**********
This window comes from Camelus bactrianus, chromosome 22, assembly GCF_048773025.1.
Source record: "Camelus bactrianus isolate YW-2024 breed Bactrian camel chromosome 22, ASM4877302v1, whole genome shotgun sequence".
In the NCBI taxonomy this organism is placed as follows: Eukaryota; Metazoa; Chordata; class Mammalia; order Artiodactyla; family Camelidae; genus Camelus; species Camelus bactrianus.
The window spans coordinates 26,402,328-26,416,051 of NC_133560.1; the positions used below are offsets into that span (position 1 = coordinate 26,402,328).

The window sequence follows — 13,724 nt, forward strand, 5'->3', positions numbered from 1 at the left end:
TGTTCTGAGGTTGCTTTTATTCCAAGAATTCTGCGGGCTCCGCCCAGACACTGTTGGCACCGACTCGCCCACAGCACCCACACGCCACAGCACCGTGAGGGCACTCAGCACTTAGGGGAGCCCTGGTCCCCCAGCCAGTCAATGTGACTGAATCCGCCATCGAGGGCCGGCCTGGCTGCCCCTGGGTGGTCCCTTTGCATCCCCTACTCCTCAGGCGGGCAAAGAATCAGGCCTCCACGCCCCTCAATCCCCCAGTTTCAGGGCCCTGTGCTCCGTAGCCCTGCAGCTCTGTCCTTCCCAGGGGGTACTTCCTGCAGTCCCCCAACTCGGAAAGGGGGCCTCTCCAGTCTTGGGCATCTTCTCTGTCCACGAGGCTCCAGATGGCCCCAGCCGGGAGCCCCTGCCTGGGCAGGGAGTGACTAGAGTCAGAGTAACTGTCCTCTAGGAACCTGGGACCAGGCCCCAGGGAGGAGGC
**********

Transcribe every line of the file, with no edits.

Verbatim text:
This window comes from Camelus bactrianus, chromosome 22, assembly GCF_048773025.1.
Source record: "Camelus bactrianus isolate YW-2024 breed Bactrian camel chromosome 22, ASM4877302v1, whole genome shotgun sequence".
In the NCBI taxonomy this organism is placed as follows: Eukaryota; Metazoa; Chordata; class Mammalia; order Artiodactyla; family Camelidae; genus Camelus; species Camelus bactrianus.
The window spans coordinates 26,402,328-26,416,051 of NC_133560.1; the positions used below are offsets into that span (position 1 = coordinate 26,402,328).

The window sequence follows — 13,724 nt, forward strand, 5'->3', positions numbered from 1 at the left end:
TGTTCTGAGGTTGCTTTTATTCCAAGAATTCTGCGGGCTCCGCCCAGACACTGTTGGCACCGACTCGCCCACAGCACCCACACGCCACAGCACCGTGAGGGCACTCAGCACTTAGGGGAGCCCTGGTCCCCCAGCCAGTCAATGTGACTGAATCCGCCATCGAGGGCCGGCCTGGCTGCCCCTGGGTGGTCCCTTTGCATCCCCTACTCCTCAGGCGGGCAAAGAATCAGGCCTCCACGCCCCTCAATCCCCCAGTTTCAGGGCCCTGTGCTCCGTAGCCCTGCAGCTCTGTCCTTCCCAGGGGGTACTTCCTGCAGTCCCCCAACTCGGAAAGGGGGCCTCTCCAGTCTTGGGCATCTTCTCTGTCCACGAGGCTCCAGATGGCCCCAGCCGGGAGCCCCTGCCTGGGCAGGGAGTGACTAGAGTCAGAGTAACTGTCCTCTAGGAACCTGGGACCAGGCCCCAGGGAGGAGGC